copy another person's name?
 MR. HIGGINS: Well, we -- if there is that


situation, then that would be a case of trademark
 infringement or copyright infringement. This case does


not involve -- this case does not involve --
 QUESTION: No, Congress has gone further here
 Now,


and said you can't simply copy someone else's name.

you say there's no -- maybe Congress shouldn't have done
 it, maybe it hasn't done it, but to say there's no public


18

1 2 3 4 5 6 7 8 9 10 11 12 13 14 15 16 17 18 19 20 21 22 23 24 25

interest at all on that side doesn't make much sense to
 me. I mean, you -- you don't come -- your client doesn't


come off well in this case.
 MR. HIGGINS: Well, there is a public interest,


but that is addressed primarily on the free speech aspect
 of things. We would agree with that. The problem with


this case is that it requires courts to speculate whether
 the beginning of a semantically similar mark is going to
 inevitably lead to dilution, and that's contrary to the
 words that Congress used.
 QUESTION: You started off saying dilution,


you -- to show dilution, you had to show economic harm.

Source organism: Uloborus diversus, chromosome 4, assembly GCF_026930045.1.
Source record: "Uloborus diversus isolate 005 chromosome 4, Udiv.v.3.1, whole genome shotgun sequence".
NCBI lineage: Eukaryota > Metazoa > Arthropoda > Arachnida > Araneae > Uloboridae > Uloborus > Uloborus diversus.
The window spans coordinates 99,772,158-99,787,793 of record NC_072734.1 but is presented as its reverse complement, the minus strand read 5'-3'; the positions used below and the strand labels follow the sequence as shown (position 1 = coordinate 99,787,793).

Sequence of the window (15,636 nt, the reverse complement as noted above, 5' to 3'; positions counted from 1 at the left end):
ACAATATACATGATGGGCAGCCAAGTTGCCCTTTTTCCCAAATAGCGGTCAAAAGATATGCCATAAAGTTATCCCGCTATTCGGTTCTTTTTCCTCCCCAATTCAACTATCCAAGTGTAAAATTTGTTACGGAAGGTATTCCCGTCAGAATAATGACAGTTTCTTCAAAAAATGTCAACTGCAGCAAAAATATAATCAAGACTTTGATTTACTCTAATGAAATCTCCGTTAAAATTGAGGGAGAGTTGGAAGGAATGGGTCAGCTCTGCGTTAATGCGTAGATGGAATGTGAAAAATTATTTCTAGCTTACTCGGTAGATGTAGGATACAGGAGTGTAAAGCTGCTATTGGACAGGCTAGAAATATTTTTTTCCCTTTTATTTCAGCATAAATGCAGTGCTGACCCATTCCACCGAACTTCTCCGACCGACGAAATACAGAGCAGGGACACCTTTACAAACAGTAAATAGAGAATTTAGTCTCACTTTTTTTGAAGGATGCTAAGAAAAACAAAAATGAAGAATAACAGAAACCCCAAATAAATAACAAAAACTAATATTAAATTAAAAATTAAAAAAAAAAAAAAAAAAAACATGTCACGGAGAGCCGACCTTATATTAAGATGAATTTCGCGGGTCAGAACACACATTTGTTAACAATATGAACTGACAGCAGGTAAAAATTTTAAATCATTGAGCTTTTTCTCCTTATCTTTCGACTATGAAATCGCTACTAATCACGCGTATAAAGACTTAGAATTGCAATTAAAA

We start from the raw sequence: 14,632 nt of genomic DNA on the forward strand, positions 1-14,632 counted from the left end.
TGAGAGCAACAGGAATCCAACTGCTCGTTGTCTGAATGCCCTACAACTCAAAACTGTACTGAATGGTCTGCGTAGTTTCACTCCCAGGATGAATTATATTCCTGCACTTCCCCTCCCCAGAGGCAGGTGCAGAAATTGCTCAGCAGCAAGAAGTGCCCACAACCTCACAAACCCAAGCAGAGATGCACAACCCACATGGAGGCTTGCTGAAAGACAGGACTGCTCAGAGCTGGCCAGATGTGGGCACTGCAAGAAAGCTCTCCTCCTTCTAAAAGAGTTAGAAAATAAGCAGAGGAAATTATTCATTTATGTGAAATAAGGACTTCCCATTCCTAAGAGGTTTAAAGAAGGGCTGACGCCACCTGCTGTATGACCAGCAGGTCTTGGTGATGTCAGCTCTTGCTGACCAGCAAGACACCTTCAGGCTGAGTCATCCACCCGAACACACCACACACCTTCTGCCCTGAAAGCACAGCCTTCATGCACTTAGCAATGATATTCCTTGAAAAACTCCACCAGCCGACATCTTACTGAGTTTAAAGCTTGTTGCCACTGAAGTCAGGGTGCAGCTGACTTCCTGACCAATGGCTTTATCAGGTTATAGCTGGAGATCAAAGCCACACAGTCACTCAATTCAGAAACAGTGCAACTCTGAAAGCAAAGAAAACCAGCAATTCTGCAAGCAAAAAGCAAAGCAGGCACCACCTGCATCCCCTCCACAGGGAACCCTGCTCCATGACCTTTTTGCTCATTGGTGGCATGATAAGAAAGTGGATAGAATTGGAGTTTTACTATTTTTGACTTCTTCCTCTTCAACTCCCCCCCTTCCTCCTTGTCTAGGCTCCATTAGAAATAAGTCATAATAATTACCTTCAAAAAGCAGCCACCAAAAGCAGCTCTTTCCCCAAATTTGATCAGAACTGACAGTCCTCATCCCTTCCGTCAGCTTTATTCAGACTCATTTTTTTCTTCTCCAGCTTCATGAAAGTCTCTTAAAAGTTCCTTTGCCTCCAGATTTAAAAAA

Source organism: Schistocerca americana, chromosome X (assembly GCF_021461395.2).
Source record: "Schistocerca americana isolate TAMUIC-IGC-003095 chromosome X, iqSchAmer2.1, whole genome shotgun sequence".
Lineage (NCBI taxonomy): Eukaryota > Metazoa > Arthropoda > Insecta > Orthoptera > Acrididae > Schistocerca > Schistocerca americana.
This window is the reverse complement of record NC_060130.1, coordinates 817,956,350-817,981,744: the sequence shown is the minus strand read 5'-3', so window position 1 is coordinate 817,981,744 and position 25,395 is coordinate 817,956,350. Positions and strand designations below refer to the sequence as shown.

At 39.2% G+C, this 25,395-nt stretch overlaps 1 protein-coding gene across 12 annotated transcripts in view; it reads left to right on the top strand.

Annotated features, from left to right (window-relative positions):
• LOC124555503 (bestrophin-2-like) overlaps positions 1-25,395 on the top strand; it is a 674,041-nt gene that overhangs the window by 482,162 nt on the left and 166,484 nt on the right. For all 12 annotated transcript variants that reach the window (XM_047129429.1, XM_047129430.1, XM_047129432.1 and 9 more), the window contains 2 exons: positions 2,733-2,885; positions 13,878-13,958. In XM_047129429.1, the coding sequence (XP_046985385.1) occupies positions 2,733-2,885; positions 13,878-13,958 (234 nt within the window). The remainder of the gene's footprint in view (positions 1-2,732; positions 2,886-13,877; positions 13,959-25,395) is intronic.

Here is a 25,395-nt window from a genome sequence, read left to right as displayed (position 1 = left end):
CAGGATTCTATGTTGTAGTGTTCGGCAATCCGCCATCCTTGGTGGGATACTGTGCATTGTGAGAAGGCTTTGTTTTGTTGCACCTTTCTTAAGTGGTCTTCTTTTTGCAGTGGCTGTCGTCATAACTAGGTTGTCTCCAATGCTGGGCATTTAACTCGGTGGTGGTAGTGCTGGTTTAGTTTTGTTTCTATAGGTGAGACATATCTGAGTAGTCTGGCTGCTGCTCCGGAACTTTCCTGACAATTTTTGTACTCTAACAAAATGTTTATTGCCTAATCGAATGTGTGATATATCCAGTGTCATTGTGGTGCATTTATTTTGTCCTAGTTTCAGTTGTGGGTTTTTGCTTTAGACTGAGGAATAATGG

That I can understand. some economic harm. You produce evidence that -- of
 I


That is now not your position.

don't understand what your position is. 
 If it is not a showing of economic harm, you know, the -- the mark is
 worth so much less than it was, what precisely do you want
 to show? I truly don't understand.
 MR. HIGGINS: We do say there is an economic


component, through the proof that we suggest be required
 under the causal relationship that is necessary, and
 the -- we don't abandon the economic --
 QUESTION: Okay, fine, what else do you demand? 
 This --


What is it that you do demand. MR. HIGGINS: We --


19

1 2 3 4 5 6 7 8 9 10 11 12 13 14 15 16 17 18 19 20 21 22 23 24 25 time.


QUESTION: you do demand.

I don't understand what it is that


What?
 We do demand that the plaintiffs


MR. HIGGINS:

show that our mark is harming theirs in a dilution way,
 that it does lessen the capacity of that mark to identify